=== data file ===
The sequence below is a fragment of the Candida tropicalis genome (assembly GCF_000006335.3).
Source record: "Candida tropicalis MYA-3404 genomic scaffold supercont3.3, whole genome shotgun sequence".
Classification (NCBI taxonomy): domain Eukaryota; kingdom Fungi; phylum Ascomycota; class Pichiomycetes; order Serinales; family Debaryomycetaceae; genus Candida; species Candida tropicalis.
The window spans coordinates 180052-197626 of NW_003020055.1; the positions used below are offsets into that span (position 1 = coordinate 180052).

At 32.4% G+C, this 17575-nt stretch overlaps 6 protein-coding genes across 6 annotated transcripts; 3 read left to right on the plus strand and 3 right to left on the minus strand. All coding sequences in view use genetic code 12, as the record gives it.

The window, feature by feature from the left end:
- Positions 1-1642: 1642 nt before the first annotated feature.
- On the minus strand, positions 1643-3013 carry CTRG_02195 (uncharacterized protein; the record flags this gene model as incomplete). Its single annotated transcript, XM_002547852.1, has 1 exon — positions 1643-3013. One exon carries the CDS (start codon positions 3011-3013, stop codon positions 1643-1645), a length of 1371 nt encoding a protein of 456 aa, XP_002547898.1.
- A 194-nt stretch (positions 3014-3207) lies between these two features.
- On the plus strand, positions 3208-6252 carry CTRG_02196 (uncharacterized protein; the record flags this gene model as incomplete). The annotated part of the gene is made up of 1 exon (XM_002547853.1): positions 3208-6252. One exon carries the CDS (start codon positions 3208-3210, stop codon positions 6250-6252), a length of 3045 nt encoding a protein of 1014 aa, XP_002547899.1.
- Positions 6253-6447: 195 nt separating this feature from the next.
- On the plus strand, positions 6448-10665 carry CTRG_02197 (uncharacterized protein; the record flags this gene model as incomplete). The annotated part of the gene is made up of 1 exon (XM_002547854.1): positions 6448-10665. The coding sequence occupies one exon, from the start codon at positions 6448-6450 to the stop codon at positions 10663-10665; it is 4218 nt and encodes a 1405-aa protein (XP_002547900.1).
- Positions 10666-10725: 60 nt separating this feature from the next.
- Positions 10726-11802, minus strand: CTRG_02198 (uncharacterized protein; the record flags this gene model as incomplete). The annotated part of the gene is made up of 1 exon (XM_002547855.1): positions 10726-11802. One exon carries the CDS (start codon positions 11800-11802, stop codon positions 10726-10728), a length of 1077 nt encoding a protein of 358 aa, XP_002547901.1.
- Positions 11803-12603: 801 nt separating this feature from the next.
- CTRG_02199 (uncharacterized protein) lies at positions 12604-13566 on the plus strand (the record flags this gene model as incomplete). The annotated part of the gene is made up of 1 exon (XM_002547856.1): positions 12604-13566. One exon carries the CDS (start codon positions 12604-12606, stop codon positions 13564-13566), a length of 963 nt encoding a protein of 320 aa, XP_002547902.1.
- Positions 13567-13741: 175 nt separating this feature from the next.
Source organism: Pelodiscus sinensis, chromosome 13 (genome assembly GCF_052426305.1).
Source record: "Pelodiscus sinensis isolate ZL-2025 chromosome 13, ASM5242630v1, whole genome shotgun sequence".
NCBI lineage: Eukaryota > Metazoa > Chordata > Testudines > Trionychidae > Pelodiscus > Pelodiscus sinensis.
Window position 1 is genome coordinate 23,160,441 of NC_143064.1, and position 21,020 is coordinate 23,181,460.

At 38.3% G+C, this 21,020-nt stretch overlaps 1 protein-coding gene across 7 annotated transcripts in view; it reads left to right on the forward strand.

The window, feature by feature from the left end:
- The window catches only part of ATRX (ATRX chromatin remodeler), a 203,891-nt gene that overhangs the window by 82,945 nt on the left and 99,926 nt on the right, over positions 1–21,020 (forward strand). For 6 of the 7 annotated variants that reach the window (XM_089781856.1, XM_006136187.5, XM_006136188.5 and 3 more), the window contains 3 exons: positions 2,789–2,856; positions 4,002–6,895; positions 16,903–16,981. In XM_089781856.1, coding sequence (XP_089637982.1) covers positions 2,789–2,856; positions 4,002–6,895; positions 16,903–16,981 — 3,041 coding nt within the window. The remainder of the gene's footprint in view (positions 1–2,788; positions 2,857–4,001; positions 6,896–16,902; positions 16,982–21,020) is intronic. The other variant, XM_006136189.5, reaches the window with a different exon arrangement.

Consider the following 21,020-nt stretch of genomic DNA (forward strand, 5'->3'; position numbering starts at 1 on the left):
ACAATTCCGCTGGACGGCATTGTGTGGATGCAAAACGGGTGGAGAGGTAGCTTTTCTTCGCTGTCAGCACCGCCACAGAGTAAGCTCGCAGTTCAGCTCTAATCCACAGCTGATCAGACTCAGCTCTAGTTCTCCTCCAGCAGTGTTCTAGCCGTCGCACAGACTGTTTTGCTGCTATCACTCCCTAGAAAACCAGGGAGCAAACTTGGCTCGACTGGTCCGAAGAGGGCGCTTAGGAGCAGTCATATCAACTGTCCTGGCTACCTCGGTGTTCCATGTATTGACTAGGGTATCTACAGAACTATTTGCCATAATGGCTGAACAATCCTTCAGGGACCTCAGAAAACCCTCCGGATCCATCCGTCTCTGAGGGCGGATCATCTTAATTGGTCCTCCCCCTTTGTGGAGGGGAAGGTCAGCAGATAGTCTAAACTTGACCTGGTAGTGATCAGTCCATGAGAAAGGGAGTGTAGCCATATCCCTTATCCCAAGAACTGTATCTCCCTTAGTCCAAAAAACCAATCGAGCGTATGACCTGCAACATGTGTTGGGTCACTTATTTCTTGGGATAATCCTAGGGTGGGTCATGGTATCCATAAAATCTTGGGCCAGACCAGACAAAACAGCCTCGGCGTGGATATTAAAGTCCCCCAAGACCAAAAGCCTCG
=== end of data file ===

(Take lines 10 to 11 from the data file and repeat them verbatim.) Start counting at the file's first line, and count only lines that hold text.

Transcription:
- On the plus strand, positions 3208-6252 carry CTRG_02196 (uncharacterized protein; the record flags this gene model as incomplete). The annotated part of the gene is made up of 1 exon (XM_002547853.1): positions 3208-6252. One exon carries the CDS (start codon positions 3208-3210, stop codon positions 6250-6252), a length of 3045 nt encoding a protein of 1014 aa, XP_002547899.1.
- Positions 6253-6447: 195 nt separating this feature from the next.